Jesse Tannehill

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Jesse Niles Tannehill
(Tanny or Powder)

  • Bats Both, Throws Left
  • Height 5' 8", Weight 150 lb.

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Biographical Information[edit]

Jesse Tannehill was an excellent two-way player at the turn of the 20th Century. Born in the Kentucky suburbs of Cincinnati, OH, he was the son of a semi-pro player and his brother Lee Tannehill had a ten-year career as an infielder for the Chicago White Sox.


Jesse Tannehill made his debut at age 19 as a long reliever for his hometown Cincinnati Reds in 1894. He went 1-1 with a save in five games, but his 7.14 ERA pointed to a need for more seasoning. He spent the next two years with the Richmond Bluebirds of the Virginia League, posting seasons of 22 and 27 wins to earn a second major-league look. The Pittsburgh Pirates purchased his contract for the 1897 season; he pitched 21 games with a record of 9-9, 4.25 and played 33 games in the outfield, batting .266 overall with 22 RBI. The Pirates considered making him a full-time outfielder, but thought better of it, although he would continue to play the occasional game in the outfield the rest of his career, compiling 87 games at that position in the major leagues, in addition to 57 appearances as a pinch-hitter. He hit .256 for his career - a good mark for the Deadball Era - with 5 home runs, an OPS+ of 89, and 19 stolen bases, including a steal of home accomplished as a pitcher.

Glory with the Pittsburgh Pirates[edit]

Tannehill had his breakout year for the 1898 Pirates, winning 25 games against 13 losses and posting a 3.57 ERA. He would win 20 or more games in three of the next four seasons for the Pirates, establishing himself as one of the top left-handed pitchers in baseball. His best weapon was a big slow curve ball and excellent control: his walk total went down each year from 63 in 1898 to 25 in 231 innings in 1902. With that control, he did not need to strike out a lot of batters to be successful, but he still had five consecutive seasons of over 100 strikeouts from 1901 to 1905, placing him year after year among the league leaders in strikeout-to-walk ratio. In 1901, he led the National league in ERA with a 2.18 mark, then lowered it to 1.95 the next season, but this was only good for third-best in the league. By 1902, Pittsburgh was the class of the National League, having withstood better than other teams the player raids form the emerging American League. Tannehill was part of a formidable pitching staff that also included future Hall of Famer Jack Chesbro, Deacon Phillippe, Sam Leever and Ed Doheny. However, there was some dissension on the team. Jack O'Connor approached Tannehill about jumping to the American League for $1,000. During a fight between Tannehill and Jimmy Burke, Jesse suffered a separated shoulder. The team doctor treated him with ether and under the drug's influence, Tannehill told owner Barney Dreyfuss about the offer from the American League. He told club management that O'Connor, himself, Tommy Leach, Lefty Davis, Wid Conroy and Jack Chesbro were all offered similar $1,000 deals. He, Chesbro and O'Connor all wound up jumping to the New York Highlanders.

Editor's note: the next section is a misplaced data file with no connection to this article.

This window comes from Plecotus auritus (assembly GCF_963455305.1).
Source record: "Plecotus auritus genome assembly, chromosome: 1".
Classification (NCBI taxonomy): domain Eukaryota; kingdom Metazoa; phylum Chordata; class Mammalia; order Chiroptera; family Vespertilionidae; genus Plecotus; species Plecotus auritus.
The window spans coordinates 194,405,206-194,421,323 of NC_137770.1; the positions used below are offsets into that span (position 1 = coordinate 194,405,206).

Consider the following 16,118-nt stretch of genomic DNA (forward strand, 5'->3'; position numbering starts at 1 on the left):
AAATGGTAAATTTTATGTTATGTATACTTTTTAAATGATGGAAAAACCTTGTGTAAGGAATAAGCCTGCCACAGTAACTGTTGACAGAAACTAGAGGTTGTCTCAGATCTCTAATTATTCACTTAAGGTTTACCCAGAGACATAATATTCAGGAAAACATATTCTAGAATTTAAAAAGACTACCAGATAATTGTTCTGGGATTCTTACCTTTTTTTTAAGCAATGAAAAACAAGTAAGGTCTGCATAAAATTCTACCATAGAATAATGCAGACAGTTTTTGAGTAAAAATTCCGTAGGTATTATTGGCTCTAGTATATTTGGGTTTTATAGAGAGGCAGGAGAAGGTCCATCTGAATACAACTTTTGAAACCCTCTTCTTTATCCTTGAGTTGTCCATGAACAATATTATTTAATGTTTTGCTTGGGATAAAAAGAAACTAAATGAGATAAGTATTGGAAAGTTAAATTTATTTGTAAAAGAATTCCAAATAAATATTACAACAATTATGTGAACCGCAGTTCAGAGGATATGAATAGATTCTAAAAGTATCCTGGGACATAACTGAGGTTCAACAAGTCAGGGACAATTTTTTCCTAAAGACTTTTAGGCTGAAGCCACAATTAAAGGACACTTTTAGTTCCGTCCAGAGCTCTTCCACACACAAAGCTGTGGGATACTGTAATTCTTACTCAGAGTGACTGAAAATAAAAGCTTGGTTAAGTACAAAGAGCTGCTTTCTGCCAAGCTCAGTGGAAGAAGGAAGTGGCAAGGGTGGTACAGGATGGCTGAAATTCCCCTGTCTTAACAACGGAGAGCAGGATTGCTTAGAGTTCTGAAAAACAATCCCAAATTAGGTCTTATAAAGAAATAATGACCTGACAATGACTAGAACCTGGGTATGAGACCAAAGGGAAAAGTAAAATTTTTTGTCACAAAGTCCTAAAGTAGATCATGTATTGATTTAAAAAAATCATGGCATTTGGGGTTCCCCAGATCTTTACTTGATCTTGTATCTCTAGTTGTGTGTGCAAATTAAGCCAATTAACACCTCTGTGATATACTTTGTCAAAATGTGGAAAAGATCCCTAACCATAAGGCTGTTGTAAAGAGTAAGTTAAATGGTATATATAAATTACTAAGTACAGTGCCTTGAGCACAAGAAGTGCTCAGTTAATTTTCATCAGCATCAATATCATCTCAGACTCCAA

In addition to his playing, Tannehill worked a total of 5 National League games as an umpire: one each in 1897 and 1901, and three in 1902.

As of 2006, Tannehill had the highest winning percentage (.667) among all Pirate pitchers with 100+ decisions. The Pittsburgh Pirates Encyclopedia ranked Tannehill as the 24th-best player in club history through 2002, 8th among pitchers.